Cape Town - The South African Union of Students (SAUS) has given the National Treasury and Cabinet until Friday to fund the R9.6 billion funding shortfall at the National Student Financial Aid Scheme.
In a statement released on Monday, the student union said that it was disappointed to learn that the delays in funding decisions for both prospective students and returning students are because of the R9.6 billion funding shortfall at the financial aid scheme.
“As we speak, except for some Sassa recipients, all students funding decisions have been withheld by NSFAS; these include returning students who had been funded in the previous academic year and first-time applicants. The devastating impact of this has been that while the children of the rich are registering and taking up already minimal spaces in universities, the children of the poor and working-class are waiting destitute on the sideline,” the union said.
“We are therefore making an urgent and solemn call to the National Treasury and cabinet, that they may within the confines of their regressive, anti-poor and anti-working class posture, find it within themselves to release the funding needed for poor and working-class students to access their basic constitutional right to education in line with governments previous commitments and policies,” they added.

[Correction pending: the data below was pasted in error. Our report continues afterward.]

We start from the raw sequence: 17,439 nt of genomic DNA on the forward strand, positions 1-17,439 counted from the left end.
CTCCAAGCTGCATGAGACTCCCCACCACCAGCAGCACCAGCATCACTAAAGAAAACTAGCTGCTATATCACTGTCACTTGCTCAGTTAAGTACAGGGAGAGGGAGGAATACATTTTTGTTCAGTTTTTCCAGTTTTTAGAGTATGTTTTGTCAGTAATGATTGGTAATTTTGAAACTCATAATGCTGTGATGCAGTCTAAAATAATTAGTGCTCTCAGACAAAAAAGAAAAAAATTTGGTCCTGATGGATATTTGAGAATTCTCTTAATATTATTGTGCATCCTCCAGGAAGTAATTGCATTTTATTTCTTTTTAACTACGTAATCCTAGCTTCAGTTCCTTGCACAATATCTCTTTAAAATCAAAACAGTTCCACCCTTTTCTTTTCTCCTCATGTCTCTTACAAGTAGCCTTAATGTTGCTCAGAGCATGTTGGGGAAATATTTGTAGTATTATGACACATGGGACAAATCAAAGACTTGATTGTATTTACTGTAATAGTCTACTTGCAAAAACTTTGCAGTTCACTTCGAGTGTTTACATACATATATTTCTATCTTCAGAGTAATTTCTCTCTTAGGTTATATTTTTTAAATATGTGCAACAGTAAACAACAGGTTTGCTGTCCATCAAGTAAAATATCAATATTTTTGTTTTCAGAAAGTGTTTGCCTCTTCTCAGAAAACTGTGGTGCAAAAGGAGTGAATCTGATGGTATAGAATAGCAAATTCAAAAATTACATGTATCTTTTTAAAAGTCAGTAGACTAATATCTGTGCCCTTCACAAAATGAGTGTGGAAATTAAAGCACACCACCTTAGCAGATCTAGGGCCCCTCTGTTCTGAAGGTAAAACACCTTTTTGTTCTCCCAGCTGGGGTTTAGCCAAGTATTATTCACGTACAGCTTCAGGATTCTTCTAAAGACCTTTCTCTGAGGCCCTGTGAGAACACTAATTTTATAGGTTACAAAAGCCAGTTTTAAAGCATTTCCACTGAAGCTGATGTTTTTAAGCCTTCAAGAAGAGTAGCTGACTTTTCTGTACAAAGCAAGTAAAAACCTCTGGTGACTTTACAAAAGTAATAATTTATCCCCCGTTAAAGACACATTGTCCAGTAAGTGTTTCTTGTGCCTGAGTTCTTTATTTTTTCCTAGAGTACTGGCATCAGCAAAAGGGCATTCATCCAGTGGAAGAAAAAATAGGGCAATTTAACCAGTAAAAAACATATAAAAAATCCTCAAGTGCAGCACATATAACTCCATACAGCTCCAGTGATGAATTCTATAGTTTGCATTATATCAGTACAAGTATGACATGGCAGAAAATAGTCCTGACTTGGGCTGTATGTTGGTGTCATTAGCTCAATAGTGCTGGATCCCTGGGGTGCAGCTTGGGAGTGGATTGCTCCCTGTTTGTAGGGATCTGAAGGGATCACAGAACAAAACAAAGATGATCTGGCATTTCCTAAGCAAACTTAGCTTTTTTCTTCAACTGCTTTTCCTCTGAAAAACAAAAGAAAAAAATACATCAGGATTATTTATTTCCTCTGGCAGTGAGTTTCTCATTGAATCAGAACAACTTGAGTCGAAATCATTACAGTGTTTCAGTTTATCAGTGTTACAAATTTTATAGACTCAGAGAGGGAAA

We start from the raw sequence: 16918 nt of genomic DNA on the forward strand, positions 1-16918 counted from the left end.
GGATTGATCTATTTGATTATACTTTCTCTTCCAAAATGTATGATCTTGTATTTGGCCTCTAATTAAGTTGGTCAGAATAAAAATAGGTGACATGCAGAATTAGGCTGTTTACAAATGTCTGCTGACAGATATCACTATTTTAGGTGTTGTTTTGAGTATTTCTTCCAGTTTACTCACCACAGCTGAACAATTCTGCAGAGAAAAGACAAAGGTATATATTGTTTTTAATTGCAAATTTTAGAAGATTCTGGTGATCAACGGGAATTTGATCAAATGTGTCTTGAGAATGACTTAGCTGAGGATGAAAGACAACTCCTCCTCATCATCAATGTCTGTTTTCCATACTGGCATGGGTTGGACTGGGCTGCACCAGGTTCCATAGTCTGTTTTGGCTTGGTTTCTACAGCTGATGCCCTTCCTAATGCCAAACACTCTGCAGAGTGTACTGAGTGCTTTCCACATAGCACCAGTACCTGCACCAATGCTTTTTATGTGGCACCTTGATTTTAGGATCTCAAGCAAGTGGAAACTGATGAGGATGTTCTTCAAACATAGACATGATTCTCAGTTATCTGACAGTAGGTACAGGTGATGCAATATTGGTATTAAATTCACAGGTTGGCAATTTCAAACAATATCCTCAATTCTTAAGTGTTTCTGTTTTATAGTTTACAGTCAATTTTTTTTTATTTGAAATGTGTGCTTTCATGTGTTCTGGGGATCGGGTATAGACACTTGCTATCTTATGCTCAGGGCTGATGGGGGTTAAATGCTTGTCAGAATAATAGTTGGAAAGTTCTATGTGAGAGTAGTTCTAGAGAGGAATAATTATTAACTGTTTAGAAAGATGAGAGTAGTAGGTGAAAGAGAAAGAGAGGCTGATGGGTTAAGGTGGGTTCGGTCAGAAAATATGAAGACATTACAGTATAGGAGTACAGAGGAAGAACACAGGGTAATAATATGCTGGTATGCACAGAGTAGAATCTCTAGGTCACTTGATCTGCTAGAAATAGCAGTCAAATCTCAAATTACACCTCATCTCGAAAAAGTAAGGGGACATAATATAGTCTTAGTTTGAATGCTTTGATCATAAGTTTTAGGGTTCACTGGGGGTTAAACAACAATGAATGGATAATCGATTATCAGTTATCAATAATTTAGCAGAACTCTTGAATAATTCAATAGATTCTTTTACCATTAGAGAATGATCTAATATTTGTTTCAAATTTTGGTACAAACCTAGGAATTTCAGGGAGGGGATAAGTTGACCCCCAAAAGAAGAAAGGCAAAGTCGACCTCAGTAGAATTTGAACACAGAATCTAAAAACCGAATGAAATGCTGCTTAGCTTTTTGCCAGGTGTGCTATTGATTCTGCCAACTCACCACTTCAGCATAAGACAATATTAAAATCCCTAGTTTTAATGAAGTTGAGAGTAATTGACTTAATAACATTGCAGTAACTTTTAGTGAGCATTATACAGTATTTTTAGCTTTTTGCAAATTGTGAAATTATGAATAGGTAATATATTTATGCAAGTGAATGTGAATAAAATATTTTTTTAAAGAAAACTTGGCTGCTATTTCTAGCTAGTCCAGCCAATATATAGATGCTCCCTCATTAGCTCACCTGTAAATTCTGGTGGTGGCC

SAUS has also given NSFAS 48-hours to confirm funding for all returning students who have met the necessary requirements. They said that whether there was a funding shortfall or not, the students had to be funded until the conclusion of their enrolled programmes.
They have also expressed their frustration with the funding appeals process, describing it as a “snail-paced” process.
“Also, we are annoyed by the delay of the appeals process by NSFAS, and as the union of students, we will not tolerate this laziness and snail pace approach on the conclusion of appeals. We are clear in saying that appeals must be opened and run concurrently with the process of funding decisions,” they said.
Among the exhaustive list of demands, the union said that it is calling for universities to scrap out, or the least, extend registration fee deadlines until the NSFAS funding issues have been resolved.